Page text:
This Christmas I was fortunate enough to receive an Adafruit Circuit Playground Express (UK stockist link)- an all round (haha) fun experimentation/development board. It’s an awesome piece of kit (and a steal at £25). It’s got all sorts of cool stuff on board (capacative touch, 10 Neopixel LEDs, sensors galore, IR comms…), and is based on the awesome ATSAMD21G18 MCU, which I’m definitely going to have a play with in the future.

We’ve been playing a lot of Who’s/What’s/When’s in the Bag this Christmas, but the sand timer that comes with the game is quite hard to see (and my team kept forgetting to check it). What would be better, I thought, is some sort of more obvious lightey-soundy solution. I fancied a quick play with my new toy, and it seemed like an ideal fit. I decided to base the timer on the UK game-show Countdown – I just really like that tune it plays at the end.


The code is quite poorly written but it does the job. I wrote the program in MakeCode, a Microsoft-made visual Scratch-like programming environment (also used with micro:bit), with JavaScript doing the legwork. It’s online-based and simple so was ideal for a quick trial.

I never had much luck with getting the built-in graph function to run as a background process (very possibly my own fault), so I ended up just shoehorning everything in to one big thread. This is hopelessly inefficient (the code takes a good minute to compile) but it works.

Where ma other note values at?

I used some online sheet-music of the Countdown Plinky Song (as it shall henceforth be known) to figure out the notes and note values. They aren’t spot-on but you can tell what it’s meant to be. MakeCode’s inbuilt music library is pretty good, but it won’t do stuff like 3/2s of a note (which is needed if you need to do dotted notes, as are in the Countdown Plinky Song). I wrote the tune in single-note values, and then switched over to JavaScript to change the time manually. As-standard, it uses music.beat(BeatFraction.XXX) where XXX is a value such as halfor quarter. However, you can swap the whole music.beat(BeatFraction.XXX)for a simple millisecond value. I decided that 250ms was about right for a whole note – one advantage of using the beat system is that you can add a block changing the tempo and all note values change themselves automagically.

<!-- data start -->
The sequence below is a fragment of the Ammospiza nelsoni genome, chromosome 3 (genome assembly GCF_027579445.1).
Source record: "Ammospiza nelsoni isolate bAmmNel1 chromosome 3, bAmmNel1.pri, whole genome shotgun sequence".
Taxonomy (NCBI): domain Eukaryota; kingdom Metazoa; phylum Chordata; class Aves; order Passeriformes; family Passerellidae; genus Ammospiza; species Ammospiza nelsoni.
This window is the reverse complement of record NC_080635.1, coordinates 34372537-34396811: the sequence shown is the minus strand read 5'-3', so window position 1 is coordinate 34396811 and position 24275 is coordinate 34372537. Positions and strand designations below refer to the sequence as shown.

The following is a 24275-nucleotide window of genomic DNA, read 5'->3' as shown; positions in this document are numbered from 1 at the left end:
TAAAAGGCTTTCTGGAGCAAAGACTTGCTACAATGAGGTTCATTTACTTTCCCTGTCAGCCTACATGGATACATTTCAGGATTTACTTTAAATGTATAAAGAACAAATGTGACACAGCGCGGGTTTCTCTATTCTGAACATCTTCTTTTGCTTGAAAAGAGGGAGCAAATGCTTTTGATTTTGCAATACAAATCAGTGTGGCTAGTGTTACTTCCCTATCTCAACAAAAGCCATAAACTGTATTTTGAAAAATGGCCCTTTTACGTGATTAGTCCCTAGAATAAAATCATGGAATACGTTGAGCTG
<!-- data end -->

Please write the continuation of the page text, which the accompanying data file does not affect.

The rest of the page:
Change this…

to this.

Every 12 notes (12 * 250ms = 3 seconds or 1/10th of the full 30-second period), I added two blocks. One to increase the light indexing variable by one, and another to light the relevant light up.

I repeated the main sequence twice, because it lasts for around 15 seconds per revolution of the tune.

After the loop, I had to add the nice ending tune, I again used the sheet music for that. On telly, there’s a really satisfying ‘peeeew’ noise at the end of the time. I wanted to add that, so I made a loop which plays ever decreasing note values. Originally I couldn’t get this to work on the Circuit Playground despite it being fine in the simulator. This turned out to just be a timing thing – there’s a minimum note value which you have to be above for an audible note to be produced. Once I decreased the ‘resolution’ of the sound all was fine.

And that’s basically it. I also made a 60-second version that fires when you hit the other button.

You can find the full code for this project here.

Categories: engineeringprojects

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